How to stave off civil war I



In April 1982, a few days after the town of Yamit was bulldozed to rubble and the Sinai settlers were compelled to evacuate their homes, Israel marked its 34th Independence Day.


It was a sullen holiday. In his broadcast to the nation, prime minister Menachem Begin said this of the razing of Yamit:


"No one knows more than I the pain of the sacrifices we made for the sake of peace with Egypt. The scenes of the final days of theevacuation of Yamit were agonizing.


"All of us were glued to our television sets. What did we see? We saw Jewish settlers raising their hands against Jewish soldiers performing their duty in accordance with the decisions of their democratically elected government.


"We saw sacrilegious violence pitted against sacred decency – the decency of an army eschewing its weapons. Other armies mount machine guns facing such rooftops filled with unruly and lawless citizens. And when they are compelled to descend, many are carried off on stretchers, dead and wounded.


"Not so at Yamit. We all saw the behavior of our soldiers there. We saw them climbing ladders without weapons, trying to reach the rooftops. People on the rooftops pushed the ladders away. Some soldiers were pushed off. Yet not a single one used a weapon.


"Our army at Yamit shed not a single drop of blood."


A WEEK later, a Young Leadership mission of the Israel Bonds Organization called on the prime minister, and one of its members asked what exactly had passed through his mind as he watched those scenes of confrontation at Yamit.


For the briefest moment the premier stared balefully back at the questioner. Then, shifting to the front edge of his chair, he answered slowly, percussively, "What went through my mind was that a Jew must never lift a finger against a fellow Jew. A Jew must never shed the blood of another Jew.


"And by the by, we've had the experience. Twenty centuries ago our Second Commonwealth was destroyed because of senseless hatred and civil war."


Then, with a stab of the finger, his face as granite as his eyes: "I want you to know that I made a solemn oath many years ago that no matter what the provocation, I would do all in my power to prevent civil war. Yehudim anachnu! We are Jews!"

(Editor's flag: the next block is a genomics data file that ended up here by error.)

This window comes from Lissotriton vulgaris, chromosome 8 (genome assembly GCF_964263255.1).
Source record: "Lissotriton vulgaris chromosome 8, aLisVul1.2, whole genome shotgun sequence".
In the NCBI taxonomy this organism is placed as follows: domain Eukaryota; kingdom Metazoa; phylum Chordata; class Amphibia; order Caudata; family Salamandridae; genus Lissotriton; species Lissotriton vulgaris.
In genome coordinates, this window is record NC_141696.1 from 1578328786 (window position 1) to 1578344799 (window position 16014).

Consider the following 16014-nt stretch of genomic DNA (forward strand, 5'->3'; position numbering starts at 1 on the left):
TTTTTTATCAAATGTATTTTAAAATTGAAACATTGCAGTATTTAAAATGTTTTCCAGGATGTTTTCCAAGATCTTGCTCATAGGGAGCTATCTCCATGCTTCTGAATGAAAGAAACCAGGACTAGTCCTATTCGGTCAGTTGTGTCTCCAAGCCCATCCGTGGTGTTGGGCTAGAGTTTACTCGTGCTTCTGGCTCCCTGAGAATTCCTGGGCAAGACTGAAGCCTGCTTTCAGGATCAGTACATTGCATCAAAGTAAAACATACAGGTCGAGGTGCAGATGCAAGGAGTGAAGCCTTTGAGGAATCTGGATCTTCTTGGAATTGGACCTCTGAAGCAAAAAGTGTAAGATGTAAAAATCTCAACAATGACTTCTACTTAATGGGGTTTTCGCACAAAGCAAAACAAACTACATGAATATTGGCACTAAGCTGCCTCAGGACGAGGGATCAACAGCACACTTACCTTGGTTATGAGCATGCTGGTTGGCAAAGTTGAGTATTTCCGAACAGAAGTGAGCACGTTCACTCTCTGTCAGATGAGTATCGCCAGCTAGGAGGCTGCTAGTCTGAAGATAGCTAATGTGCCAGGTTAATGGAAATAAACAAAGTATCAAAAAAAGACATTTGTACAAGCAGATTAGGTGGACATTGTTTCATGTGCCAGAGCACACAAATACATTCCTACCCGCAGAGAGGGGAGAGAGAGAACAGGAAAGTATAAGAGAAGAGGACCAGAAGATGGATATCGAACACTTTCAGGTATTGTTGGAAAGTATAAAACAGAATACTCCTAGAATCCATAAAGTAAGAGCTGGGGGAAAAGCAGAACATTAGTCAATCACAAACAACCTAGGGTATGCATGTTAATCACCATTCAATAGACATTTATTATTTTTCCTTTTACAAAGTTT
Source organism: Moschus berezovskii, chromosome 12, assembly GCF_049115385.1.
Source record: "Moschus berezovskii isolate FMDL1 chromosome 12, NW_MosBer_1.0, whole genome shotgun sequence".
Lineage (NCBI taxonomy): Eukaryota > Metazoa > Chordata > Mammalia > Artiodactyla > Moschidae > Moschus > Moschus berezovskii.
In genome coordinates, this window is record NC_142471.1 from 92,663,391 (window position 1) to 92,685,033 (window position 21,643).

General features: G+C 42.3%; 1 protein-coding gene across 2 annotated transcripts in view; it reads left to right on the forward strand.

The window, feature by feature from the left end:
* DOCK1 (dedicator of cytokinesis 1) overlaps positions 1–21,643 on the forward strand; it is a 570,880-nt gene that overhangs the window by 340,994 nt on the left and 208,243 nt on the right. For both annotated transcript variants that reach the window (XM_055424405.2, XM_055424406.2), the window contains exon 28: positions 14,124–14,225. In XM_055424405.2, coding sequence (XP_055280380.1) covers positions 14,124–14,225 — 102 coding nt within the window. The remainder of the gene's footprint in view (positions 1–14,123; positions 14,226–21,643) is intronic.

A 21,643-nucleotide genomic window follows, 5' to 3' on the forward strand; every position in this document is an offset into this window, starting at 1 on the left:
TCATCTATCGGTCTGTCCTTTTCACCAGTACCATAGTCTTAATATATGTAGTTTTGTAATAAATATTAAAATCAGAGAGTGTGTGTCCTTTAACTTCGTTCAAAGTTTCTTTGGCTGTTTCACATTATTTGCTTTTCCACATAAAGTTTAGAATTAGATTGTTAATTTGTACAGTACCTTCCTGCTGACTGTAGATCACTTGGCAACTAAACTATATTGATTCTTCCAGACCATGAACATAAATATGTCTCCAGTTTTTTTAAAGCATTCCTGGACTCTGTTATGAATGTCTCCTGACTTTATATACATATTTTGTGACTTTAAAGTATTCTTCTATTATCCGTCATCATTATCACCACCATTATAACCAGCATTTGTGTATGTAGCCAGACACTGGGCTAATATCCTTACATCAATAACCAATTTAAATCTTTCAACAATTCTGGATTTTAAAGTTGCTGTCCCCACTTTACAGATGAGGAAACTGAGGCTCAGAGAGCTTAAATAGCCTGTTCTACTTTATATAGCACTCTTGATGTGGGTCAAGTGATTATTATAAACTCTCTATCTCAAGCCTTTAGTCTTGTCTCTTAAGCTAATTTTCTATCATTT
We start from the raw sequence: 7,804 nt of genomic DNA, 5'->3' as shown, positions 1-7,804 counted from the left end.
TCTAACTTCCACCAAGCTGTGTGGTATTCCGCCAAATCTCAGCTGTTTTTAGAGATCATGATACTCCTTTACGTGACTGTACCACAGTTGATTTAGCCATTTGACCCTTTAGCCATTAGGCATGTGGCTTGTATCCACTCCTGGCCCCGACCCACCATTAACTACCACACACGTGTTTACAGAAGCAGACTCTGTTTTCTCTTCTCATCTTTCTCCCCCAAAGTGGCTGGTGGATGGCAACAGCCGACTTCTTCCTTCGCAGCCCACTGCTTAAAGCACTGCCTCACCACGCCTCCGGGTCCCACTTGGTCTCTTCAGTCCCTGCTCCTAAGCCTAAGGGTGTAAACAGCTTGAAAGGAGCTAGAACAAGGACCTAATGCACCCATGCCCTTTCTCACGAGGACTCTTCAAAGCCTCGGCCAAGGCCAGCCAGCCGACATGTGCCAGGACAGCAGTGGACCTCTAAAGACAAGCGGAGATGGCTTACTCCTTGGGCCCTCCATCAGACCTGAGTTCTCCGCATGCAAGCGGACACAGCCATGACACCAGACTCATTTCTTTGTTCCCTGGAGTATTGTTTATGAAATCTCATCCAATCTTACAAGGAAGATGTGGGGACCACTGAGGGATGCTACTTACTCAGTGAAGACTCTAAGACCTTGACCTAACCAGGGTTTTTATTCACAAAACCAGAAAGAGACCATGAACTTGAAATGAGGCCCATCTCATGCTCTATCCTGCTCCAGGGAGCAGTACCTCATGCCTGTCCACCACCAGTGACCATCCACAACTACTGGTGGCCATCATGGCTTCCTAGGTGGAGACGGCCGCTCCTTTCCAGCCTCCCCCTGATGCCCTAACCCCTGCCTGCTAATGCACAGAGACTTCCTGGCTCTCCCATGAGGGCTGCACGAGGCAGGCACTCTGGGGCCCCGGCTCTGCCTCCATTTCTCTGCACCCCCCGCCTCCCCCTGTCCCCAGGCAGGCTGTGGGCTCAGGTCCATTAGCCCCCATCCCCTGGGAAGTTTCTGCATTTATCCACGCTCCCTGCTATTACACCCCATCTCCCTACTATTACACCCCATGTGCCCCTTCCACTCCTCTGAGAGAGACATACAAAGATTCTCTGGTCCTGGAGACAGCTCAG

"Are you saying there was a time when a Jewish civil war was conceivable?" asked someone, a little breathlessly.


Begin didn't answer immediately. He sat forlorn and saddened, staring past the young questioner into his own thoughts, as though momentarily mesmerized by alarming memories. And then, plaintively, he said, "Oh yes. It happened twice in my lifetime."


In astonished silence his visitors listened as he led them deep into the secret cellars of the tormented world of the Irgun underground of decades ago, to shine a light on a very black hole.


It was 1944. Britain ruled the land. Whitehall sealed the country's gates. European Jewry was being slaughtered in the millions. The Hagana under David Ben-Gurion and the Irgun under Menachem Begin were at loggerheads over what best to do. The Irgun chose to revolt against the British. The Hagana chose to oppose it.


So the Devil himself came down to take a look at the Jewish backbiting, liked what he saw, and decided to stay awhile. As an outcome, the Hagana went on a manhunt. Its informers stalked and hunted Irgun members, hundreds of them, and turned them over to the British. It was "Open Season."


"First, our people lost their jobs and their children were expelled from school," reminisced Begin sadly. "Then came the kidnappings." He had leaned back in his chair, a sure sign he was disturbed.


"Our kidnapped men were often treated grimly before being turned over to the British. Lists of our members were handed in. There were daily roundups. Arms dumps and safe houses were exposed. It was the brink of civil war."


Gloom gripped the room, and the prime minister removed his spectacles and rubbed them vigorously with a handkerchief in an effort to contain the bitter remembrance.